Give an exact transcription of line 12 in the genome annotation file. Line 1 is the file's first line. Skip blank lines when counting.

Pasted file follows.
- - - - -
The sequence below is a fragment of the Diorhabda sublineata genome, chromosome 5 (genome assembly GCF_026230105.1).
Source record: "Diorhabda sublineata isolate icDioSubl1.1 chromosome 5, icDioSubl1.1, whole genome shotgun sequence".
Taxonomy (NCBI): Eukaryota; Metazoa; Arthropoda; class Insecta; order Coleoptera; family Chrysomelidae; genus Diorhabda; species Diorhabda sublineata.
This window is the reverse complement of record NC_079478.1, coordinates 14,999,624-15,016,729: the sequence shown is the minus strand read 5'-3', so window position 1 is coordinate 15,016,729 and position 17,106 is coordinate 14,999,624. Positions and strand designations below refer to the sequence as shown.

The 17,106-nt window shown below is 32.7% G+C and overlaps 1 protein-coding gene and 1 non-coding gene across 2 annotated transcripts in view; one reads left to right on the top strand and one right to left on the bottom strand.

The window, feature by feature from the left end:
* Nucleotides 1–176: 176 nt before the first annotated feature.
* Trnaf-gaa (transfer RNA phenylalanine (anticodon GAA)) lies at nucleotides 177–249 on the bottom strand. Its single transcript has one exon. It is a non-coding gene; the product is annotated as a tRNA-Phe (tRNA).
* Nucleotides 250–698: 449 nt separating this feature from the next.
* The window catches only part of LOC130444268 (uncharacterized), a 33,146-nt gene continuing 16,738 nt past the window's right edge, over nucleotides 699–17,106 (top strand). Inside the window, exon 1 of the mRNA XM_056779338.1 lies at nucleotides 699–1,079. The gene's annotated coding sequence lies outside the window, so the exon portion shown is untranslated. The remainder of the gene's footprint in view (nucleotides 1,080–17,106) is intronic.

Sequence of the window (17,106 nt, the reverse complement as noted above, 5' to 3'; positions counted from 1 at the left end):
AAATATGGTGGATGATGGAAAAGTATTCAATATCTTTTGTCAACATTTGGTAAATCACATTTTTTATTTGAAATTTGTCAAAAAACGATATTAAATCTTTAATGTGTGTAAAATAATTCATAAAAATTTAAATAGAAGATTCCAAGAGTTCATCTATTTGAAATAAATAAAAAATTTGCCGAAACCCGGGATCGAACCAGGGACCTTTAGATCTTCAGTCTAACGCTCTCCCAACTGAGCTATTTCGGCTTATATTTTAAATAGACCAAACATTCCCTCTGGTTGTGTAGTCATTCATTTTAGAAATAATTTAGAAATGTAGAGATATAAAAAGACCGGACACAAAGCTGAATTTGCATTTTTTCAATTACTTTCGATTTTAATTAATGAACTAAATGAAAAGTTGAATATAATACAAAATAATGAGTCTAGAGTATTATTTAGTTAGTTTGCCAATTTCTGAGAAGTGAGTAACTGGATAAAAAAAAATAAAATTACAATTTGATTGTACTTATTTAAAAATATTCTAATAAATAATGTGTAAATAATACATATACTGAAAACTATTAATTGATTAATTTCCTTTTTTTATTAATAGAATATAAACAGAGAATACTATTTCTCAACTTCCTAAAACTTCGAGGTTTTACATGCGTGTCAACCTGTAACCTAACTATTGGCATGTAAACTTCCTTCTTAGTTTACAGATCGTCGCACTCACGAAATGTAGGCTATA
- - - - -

AAATATGGTGGATGATGGAAAAGTATTCAATATCTTTTGTCAACATTTGGTAAATCACATTTTTTATTTGAAATTTGTCAAAAAACGATATTAAATCTTTAATGTGTGTAAAATAATTCATAAAAATTTAAATAGAAGATTCCAAGAGTTCATCTATTTGAAATAAATAAAAAATTTGCCGAAACCCGGGATCGAACCAGGGACCTTTAGATCTTCAGTCTAACGCTCTCCCAACTGAGCTATTTCGGCTTATATTTTAAATAGACCAAACATTCCCTCTGGTTGTGTAGTCATTCATTTTAGAAATAATTTAGAAATGTAGAGATATAAAAAGACCGGACACAAAGCTGAATTTGCATTTTTTCAATTACTTTCGATTTTAATTAATGAACTAAATGAAAAGTTGAATATAATACAAAATAATGAGTCTAGAGTATTATTTAGTTAGTTTGCCAATTTCTGAGAAGTGAGTAACTGGATAAAAAAAAATAAAATTACAATTTGATTGTACTTATTTAAAAATATTCTAATAAATAATGTGTAAATAATACATATACTGAAAACTATTAATTGATTAATTTCCTTTTTTTATTAATAGAATATAAACAGAGAATACTATTTCTCAACTTCCTAAAACTTCGAGGTTTTACATGCGTGTCAACCTGTAACCTAACTATTGGCATGTAAACTTCCTTCTTAGTTTACAGATCGTCGCACTCACGAAATGTAGGCTATA